Building a Great City

New Urban Neighborhood Design

By Ward Davis
This article was originally published in the Block Street & Building edition of the The Arkansas Times, June 2, 2017

One guiding philosophy drives the design of all great neighborhoods—enhancing human interaction. Great neighborhoods are interesting, inspiring and enjoyable. They put people first and engender a great sense of community. The following elements are crucial for designers and developers to put into place the bones of a community, which the residents, shop owners and visitors then use to create a great neighborhood.

Ask pretty much anyone to name their favorite neighborhood and their answer almost always includes three elements—assortment of homes, mix of uses and variety of public spaces. This is true locally, in Arkansas, where you consistently hear The Heights and Hillcrest in Little Rock or downtown Bentonville and the Historic District in Fayetteville; or nationally, where places like historic Charleston, S.C., downtown Alexandria, Va., Beacon Hill in Boston and the Garden District in New Orleans are often mentioned.

Range of Homes
The most interesting neighborhoods have a mix of people at all stages of life. To accommodate a wide range of people, there must be a range of home choices between small and large, attached (lowmaintenance) and detached, and for-sale and for-rent.

Mix of Uses (A Place to Walk To)
It isn’t enough for a neighborhood to be “walkable.” People need destinations, particularly places where they can interact with other people or accomplish goals and tasks. Businesses such as restaurants and coffee shops serve as great locations for spending time with other people, while post offices, athletic facilities and dry cleaners are destinations for taking care of daily needs.

Variety of Public Spaces
Great neighborhoods provide a range of public spaces that allow different activities: patios for having a cup of coffee or a glass of wine with friends; retail squares for shopping, dining and neighborhood events; large parks for throwing frisbees and chasing the dog and pocket parks for taking a break during a stroll or having a quiet conversation with a neighbor.

Street design can either inhibit social interaction by focusing on automobiles, or it can encourage activity by allowing pedestrians and cyclists to feel comfortable.

Tight Streets
Drivers respond to visual cues much more readily than arbitrary speed limit signs. Narrow streets are one of the most effective ways to signal drivers to slow down. Obviously, pedestrians are safer and more comfortable in environments with slower traffic.

Street Trees
Street trees also give a visual cue to drivers to slow down, while also protecting pedestrians from the sun.

On-Street Parking
Cars parked on the street provide effective barriers between pedestrians and traffic. Additionally, on-street parking has much less wasted space than parking lots.


Front porches provide a great place to relax and enjoy conversations with neighbors. Porches are much more effective if they are close to the street and elevated so that someone on the porch can comfortably talk to a person walking by on the sidewalk.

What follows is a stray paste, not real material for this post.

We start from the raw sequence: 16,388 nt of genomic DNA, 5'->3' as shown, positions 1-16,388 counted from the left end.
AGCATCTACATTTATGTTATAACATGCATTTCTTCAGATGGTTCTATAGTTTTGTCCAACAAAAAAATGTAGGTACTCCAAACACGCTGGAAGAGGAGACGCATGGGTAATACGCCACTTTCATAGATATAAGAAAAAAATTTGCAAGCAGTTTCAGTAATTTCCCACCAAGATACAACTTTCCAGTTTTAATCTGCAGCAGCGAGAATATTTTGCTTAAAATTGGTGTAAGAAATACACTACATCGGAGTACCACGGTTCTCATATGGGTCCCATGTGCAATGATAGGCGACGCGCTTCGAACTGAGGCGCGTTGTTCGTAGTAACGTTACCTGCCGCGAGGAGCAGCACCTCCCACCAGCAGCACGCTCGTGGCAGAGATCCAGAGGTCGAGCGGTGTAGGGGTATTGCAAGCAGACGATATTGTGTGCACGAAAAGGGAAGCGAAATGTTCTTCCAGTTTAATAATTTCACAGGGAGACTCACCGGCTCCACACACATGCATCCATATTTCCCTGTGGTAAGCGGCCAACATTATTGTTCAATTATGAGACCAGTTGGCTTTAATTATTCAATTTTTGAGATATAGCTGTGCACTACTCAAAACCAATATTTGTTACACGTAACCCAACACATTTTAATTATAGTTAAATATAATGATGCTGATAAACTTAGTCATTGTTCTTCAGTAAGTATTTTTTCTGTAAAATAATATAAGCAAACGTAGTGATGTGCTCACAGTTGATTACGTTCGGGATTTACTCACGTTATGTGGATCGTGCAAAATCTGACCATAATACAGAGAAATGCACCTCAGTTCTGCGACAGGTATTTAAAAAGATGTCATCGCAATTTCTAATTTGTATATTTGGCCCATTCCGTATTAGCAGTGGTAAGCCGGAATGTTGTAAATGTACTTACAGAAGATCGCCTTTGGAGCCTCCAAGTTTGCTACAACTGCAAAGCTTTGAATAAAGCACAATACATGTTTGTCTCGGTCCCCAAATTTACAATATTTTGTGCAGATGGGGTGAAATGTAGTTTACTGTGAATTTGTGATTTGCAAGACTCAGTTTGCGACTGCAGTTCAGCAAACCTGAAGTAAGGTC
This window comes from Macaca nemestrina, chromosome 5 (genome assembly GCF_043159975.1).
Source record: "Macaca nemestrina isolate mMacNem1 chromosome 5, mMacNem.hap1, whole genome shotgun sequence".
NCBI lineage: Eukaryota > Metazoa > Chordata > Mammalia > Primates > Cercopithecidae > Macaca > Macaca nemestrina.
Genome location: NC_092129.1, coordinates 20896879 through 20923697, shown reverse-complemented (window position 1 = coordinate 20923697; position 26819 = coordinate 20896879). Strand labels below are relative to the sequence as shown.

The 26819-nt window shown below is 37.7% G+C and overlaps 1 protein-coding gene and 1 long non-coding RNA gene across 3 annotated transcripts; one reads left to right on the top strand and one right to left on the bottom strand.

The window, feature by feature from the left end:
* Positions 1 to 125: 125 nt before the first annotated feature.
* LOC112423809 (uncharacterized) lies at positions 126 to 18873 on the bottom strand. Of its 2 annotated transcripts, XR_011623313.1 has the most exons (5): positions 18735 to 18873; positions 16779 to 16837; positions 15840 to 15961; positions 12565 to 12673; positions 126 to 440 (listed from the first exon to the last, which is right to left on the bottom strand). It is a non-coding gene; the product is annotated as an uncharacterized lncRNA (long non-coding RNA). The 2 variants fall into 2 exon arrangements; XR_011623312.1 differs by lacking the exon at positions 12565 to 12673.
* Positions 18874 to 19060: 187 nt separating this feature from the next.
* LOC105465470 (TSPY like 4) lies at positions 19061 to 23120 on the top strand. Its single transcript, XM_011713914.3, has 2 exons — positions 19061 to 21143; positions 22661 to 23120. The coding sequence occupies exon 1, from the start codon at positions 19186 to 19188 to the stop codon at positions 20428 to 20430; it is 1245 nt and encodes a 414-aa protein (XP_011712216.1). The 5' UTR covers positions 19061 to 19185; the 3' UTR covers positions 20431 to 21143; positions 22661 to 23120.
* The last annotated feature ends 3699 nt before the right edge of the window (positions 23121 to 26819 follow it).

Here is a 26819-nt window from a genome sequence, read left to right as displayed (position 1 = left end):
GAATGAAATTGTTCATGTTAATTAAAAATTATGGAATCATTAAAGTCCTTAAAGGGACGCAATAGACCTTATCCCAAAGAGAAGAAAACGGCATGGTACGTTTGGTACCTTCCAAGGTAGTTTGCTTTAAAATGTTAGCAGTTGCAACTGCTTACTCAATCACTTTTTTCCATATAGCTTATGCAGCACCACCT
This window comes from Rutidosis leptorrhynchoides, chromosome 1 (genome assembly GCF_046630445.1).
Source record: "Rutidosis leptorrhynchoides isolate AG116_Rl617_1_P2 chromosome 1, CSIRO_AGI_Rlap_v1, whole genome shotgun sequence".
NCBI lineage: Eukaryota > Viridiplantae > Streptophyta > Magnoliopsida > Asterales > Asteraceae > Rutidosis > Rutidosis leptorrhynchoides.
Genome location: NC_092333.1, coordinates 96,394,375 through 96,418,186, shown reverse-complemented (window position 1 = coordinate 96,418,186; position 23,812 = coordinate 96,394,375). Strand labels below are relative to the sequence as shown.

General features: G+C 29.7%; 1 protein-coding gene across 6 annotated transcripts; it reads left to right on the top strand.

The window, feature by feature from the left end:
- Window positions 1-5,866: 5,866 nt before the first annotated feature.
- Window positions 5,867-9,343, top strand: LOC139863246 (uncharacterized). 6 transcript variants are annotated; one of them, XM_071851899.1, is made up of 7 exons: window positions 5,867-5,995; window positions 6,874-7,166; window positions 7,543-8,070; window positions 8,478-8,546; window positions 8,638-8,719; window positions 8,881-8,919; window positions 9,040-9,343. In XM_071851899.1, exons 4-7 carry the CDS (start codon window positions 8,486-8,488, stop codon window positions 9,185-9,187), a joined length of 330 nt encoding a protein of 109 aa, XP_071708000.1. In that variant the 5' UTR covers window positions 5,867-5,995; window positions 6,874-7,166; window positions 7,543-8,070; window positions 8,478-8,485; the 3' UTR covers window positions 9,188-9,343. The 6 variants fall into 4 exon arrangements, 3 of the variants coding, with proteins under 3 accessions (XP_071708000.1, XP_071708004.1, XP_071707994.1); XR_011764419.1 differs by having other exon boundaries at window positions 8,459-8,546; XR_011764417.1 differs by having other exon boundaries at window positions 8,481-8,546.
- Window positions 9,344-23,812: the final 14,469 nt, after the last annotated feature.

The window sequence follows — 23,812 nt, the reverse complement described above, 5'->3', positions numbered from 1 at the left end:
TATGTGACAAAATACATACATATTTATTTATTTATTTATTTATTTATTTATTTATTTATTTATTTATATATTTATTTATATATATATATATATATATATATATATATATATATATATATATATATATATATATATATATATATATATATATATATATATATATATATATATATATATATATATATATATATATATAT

Public and Private Outdoor Space
The most livable homes have public outdoor spaces for interacting with neighbors (porches are a great example) and outdoor spaces that are more intimate and private. Great examples are courtyards and sleeping porches.

Alley Loading
By putting the necessary but ugly parts of homes, such as garages, utility connections, trash pickup, etc. in the back, the fronts of homes are more inviting and beautiful.

Architectural Style
While historical styles with local precedent are common within urban and New Urban communities, mainly because these styles evolved to fit exceptionally well with the design criteria listed above; it is not necessary for homes to be “traditional” in great neighborhoods. In fact, modern homes, provided they offer appropriate settings for interactions between people, fit in urban settings much more comfortably than in suburban. Many E. Fay Jones-designed homes work beautifully in historic neighborhoods in Fayetteville, while the new town of Prospect in Longmont, Colo., incorporates a wide range of modern homes.

Not coincidentally, there is a wide range of additional social and economic benefits of well-designed neighborhoods.

• Health—Enhanced physical and mental health from increased movement and enhanced social interaction.

• Safety—Increased safety through fewer car trips and slower traffic.

• Municipal Finance—Reduced municipal burden from decreased linear feet of road and public utilities.

• Environment—Improved environmental responsibility by reducing car trips and containing sprawl.

• Independence—Greater independence for young, old and disabled, since driving an automobile isn’t required to take care of daily needs or to visit neighbors and stores.

• Creativity—Heightened creativity through social interaction (think Palo Alto, Calif., in the 1980s; the Left Bank of Paris in the 1950s; the Renaissance in Florence, Italy. Brilliant Minds + Social Interaction = Amazing Results.)

Great neighborhoods do not happen by serendipity alone. By thoughtfully incorporating a mix of uses and a variety of homes, as well as beautiful public spaces and pedestrian-friendly streets, designers, developers and municipal leaders can work together to create a framework that people can then shape into a great neighborhood.